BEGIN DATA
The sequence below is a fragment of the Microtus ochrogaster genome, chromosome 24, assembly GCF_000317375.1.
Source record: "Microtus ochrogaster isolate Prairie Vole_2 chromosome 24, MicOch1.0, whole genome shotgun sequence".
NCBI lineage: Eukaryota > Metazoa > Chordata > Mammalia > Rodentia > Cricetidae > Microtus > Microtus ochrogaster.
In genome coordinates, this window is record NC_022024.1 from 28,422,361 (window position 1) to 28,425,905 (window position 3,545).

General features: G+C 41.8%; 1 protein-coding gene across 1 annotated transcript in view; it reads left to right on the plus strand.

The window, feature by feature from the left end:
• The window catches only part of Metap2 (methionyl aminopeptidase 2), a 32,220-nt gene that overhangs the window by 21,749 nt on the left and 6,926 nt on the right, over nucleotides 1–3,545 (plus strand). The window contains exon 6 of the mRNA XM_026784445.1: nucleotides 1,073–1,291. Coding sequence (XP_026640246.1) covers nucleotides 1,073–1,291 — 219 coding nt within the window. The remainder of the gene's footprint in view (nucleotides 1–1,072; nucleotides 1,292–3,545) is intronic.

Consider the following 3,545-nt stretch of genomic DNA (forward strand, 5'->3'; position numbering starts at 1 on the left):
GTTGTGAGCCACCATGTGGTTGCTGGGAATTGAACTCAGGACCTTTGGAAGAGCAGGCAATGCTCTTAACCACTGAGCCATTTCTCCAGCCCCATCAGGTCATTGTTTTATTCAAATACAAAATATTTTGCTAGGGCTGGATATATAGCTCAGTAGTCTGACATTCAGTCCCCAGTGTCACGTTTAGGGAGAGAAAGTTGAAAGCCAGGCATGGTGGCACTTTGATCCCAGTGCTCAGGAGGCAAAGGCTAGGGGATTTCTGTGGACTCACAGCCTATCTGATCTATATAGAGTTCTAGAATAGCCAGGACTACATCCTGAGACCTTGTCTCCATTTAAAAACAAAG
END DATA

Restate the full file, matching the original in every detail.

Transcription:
The sequence below is a fragment of the Microtus ochrogaster genome, chromosome 24, assembly GCF_000317375.1.
Source record: "Microtus ochrogaster isolate Prairie Vole_2 chromosome 24, MicOch1.0, whole genome shotgun sequence".
NCBI lineage: Eukaryota > Metazoa > Chordata > Mammalia > Rodentia > Cricetidae > Microtus > Microtus ochrogaster.
In genome coordinates, this window is record NC_022024.1 from 28,422,361 (window position 1) to 28,425,905 (window position 3,545).

General features: G+C 41.8%; 1 protein-coding gene across 1 annotated transcript in view; it reads left to right on the plus strand.

The window, feature by feature from the left end:
• The window catches only part of Metap2 (methionyl aminopeptidase 2), a 32,220-nt gene that overhangs the window by 21,749 nt on the left and 6,926 nt on the right, over nucleotides 1–3,545 (plus strand). The window contains exon 6 of the mRNA XM_026784445.1: nucleotides 1,073–1,291. Coding sequence (XP_026640246.1) covers nucleotides 1,073–1,291 — 219 coding nt within the window. The remainder of the gene's footprint in view (nucleotides 1–1,072; nucleotides 1,292–3,545) is intronic.

Consider the following 3,545-nt stretch of genomic DNA (forward strand, 5'->3'; position numbering starts at 1 on the left):
GTTGTGAGCCACCATGTGGTTGCTGGGAATTGAACTCAGGACCTTTGGAAGAGCAGGCAATGCTCTTAACCACTGAGCCATTTCTCCAGCCCCATCAGGTCATTGTTTTATTCAAATACAAAATATTTTGCTAGGGCTGGATATATAGCTCAGTAGTCTGACATTCAGTCCCCAGTGTCACGTTTAGGGAGAGAAAGTTGAAAGCCAGGCATGGTGGCACTTTGATCCCAGTGCTCAGGAGGCAAAGGCTAGGGGATTTCTGTGGACTCACAGCCTATCTGATCTATATAGAGTTCTAGAATAGCCAGGACTACATCCTGAGACCTTGTCTCCATTTAAAAACAAAG